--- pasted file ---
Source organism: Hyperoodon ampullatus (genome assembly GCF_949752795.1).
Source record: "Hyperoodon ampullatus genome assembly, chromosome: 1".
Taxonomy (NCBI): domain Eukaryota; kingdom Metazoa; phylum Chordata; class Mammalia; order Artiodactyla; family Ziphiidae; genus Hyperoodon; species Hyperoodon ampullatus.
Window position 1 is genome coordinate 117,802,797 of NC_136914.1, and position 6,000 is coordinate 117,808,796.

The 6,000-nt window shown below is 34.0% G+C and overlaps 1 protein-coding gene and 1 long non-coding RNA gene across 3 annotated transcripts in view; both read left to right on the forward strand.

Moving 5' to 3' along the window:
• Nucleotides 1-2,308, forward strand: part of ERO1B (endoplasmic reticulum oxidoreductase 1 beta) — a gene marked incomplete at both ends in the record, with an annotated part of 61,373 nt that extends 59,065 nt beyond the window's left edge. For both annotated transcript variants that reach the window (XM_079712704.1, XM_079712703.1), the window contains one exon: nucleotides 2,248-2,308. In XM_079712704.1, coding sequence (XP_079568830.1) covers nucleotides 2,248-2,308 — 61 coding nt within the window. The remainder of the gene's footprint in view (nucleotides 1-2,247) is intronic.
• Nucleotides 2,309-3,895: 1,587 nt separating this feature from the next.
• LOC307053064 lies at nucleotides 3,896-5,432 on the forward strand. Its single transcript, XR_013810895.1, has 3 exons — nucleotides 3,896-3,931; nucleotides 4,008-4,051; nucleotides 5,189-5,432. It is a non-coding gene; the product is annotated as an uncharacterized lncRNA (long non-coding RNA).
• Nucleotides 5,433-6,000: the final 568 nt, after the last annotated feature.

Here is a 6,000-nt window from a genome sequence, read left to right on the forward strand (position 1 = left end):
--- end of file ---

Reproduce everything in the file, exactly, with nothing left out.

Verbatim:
Source organism: Hyperoodon ampullatus (genome assembly GCF_949752795.1).
Source record: "Hyperoodon ampullatus genome assembly, chromosome: 1".
Taxonomy (NCBI): domain Eukaryota; kingdom Metazoa; phylum Chordata; class Mammalia; order Artiodactyla; family Ziphiidae; genus Hyperoodon; species Hyperoodon ampullatus.
Window position 1 is genome coordinate 117,802,797 of NC_136914.1, and position 6,000 is coordinate 117,808,796.

The 6,000-nt window shown below is 34.0% G+C and overlaps 1 protein-coding gene and 1 long non-coding RNA gene across 3 annotated transcripts in view; both read left to right on the forward strand.

Moving 5' to 3' along the window:
• Nucleotides 1-2,308, forward strand: part of ERO1B (endoplasmic reticulum oxidoreductase 1 beta) — a gene marked incomplete at both ends in the record, with an annotated part of 61,373 nt that extends 59,065 nt beyond the window's left edge. For both annotated transcript variants that reach the window (XM_079712704.1, XM_079712703.1), the window contains one exon: nucleotides 2,248-2,308. In XM_079712704.1, coding sequence (XP_079568830.1) covers nucleotides 2,248-2,308 — 61 coding nt within the window. The remainder of the gene's footprint in view (nucleotides 1-2,247) is intronic.
• Nucleotides 2,309-3,895: 1,587 nt separating this feature from the next.
• LOC307053064 lies at nucleotides 3,896-5,432 on the forward strand. Its single transcript, XR_013810895.1, has 3 exons — nucleotides 3,896-3,931; nucleotides 4,008-4,051; nucleotides 5,189-5,432. It is a non-coding gene; the product is annotated as an uncharacterized lncRNA (long non-coding RNA).
• Nucleotides 5,433-6,000: the final 568 nt, after the last annotated feature.

Here is a 6,000-nt window from a genome sequence, read left to right on the forward strand (position 1 = left end):